In approaching this research paper about homosexuality in Ancient Greece, it was important to review how homosexuals are perceived and treated in our modern Western culture. Homosexuality is defined as a relationship between 2 adults who are competent, consenting and who willingly enter into this partnership with a member of their same sex. It is assumed that they are capable of understanding and accepting the potential consequences of their actions. Although more accepted, homosexuality is still considered an “alternative life style.” In this 21st century, there are many individuals, religious groups, etc. Who feel that homosexuality is deviant and that those who are in these same sex relationships are sinners, should be shunned or even killed. In our papers, there are frequent news stories about “homosexuals” being randomly targeted, attacked and almost beaten to death by individuals they don’t know. This type of crime has been identified as hate/bias crimes and the term coined for this phenomenon is “gay bashing.” In the United States, homosexuals are not accepted into the military. If a soldier is found to be “gay” he is given a dishonorable discharge, regardless of their heroism. Those in authority in the military attempt to circumvent this rule with their “don’t ask-don’t tell policy.” In addition, there is a great deal of controversy and animosity about gay marriages. The majority of the states do not allow marriages between same sex couples who are committed to each and who want to formalize their union. In general, homosexuals in today’s “modern” society are not openly accepted and are often viewed as “second class citizens.” These facts and/or findings make it clear that Homosexuality is not equal/accepted as Heterosexuality.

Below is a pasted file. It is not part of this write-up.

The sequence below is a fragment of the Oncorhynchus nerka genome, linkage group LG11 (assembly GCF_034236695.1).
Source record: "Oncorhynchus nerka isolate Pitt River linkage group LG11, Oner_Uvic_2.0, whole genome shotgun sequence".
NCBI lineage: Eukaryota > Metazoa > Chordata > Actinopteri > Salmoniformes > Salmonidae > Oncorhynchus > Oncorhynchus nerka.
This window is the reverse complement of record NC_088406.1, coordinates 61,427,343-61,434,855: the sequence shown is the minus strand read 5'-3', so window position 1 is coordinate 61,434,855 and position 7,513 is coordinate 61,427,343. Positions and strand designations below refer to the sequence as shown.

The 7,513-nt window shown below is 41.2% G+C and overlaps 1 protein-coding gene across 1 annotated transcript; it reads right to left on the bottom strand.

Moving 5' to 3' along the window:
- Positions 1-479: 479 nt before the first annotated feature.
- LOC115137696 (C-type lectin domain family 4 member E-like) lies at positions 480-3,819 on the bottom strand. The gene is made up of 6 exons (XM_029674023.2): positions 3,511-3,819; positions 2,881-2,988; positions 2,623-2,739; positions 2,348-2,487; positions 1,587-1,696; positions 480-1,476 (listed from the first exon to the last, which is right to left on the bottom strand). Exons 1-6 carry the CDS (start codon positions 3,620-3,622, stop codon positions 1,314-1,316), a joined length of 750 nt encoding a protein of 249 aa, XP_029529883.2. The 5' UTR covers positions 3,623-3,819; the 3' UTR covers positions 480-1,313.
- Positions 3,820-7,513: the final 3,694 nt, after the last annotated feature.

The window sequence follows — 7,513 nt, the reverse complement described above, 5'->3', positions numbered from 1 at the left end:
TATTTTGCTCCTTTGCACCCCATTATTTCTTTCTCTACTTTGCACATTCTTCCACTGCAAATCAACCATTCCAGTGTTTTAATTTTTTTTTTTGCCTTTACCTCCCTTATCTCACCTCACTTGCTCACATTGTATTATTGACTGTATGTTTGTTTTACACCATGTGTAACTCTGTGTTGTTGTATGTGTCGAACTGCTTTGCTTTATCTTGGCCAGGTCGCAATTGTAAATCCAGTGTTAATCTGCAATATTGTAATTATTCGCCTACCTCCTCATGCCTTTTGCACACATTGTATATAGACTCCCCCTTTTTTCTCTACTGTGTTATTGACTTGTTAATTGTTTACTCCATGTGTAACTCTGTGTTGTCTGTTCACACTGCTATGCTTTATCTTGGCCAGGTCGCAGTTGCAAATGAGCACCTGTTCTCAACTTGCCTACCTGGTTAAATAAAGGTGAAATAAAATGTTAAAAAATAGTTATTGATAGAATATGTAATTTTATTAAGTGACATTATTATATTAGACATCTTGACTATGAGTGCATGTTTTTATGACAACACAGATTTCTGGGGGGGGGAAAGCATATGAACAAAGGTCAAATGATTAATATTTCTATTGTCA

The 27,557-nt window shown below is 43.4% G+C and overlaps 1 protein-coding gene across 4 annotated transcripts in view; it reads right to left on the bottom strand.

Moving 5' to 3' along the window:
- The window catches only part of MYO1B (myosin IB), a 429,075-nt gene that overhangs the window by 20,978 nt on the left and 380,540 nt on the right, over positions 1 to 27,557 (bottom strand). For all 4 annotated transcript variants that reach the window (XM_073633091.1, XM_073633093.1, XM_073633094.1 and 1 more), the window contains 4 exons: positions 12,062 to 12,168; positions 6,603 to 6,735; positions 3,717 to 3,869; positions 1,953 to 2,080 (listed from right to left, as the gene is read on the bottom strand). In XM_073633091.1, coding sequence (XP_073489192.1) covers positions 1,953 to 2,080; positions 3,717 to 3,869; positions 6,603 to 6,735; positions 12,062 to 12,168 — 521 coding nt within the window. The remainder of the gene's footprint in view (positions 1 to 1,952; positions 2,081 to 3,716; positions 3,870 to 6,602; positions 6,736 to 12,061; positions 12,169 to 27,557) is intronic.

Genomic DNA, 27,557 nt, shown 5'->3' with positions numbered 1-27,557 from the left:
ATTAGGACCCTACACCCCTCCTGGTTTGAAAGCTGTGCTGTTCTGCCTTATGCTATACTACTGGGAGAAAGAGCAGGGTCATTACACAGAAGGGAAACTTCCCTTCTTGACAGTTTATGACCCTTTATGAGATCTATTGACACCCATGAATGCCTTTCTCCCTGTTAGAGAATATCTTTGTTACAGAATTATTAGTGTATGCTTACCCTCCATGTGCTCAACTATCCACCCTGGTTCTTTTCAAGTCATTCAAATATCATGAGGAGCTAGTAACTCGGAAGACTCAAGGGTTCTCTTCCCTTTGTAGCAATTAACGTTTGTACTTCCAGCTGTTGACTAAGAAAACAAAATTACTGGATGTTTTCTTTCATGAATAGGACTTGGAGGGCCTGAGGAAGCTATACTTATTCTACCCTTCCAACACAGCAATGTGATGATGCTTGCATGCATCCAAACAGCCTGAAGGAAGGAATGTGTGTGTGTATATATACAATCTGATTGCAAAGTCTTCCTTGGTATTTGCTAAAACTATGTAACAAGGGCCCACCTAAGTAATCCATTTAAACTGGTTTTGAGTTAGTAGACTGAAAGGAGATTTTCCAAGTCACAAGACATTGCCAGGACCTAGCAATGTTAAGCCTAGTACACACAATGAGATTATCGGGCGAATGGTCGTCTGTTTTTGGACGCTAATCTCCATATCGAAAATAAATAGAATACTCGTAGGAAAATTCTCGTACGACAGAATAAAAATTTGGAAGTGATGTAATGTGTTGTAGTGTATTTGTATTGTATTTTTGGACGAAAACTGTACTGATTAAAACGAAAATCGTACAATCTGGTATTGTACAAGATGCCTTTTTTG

Homosexuality in Ancient Greece was as accepted as Heterosexuality. In fact, those in authority in Ancient Greece appeared to value their homosexual relationship more than their heterosexual one. It should be noted that Homosexuality was not a relationship between 2 equal partners. Homosexuality in Ancient Greece was a state approved sexual relationship between men and boys. Pubescent boys and/or young adult males were acceptable sexual objects for older men.
The idea that pederasty was the accepted form of the homosexual relationships in Ancient Greece is an anathema to today’s society. Those individuals having sexual relationships with minors are pedophiles and are considered the basest of all criminals.
“Anthropologists have been notoriously reticent about divulging much in the way of sexual information on the tribes they have studied. Anthropological records have tended to treat same-sex loving as a phenomenon, hiding references to it in a passing remark or footnote.”  , “After a long hiatus marked by censorship of homosexual themes, modern historians picked up the thread, starting with Erich Bethe in 1907 and continuing with K.J. Dover and many others. These scholars have shown that same-sex relations were openly practiced, largely with official sanction, in many areas of life from the 7th century BC until the Roman era.”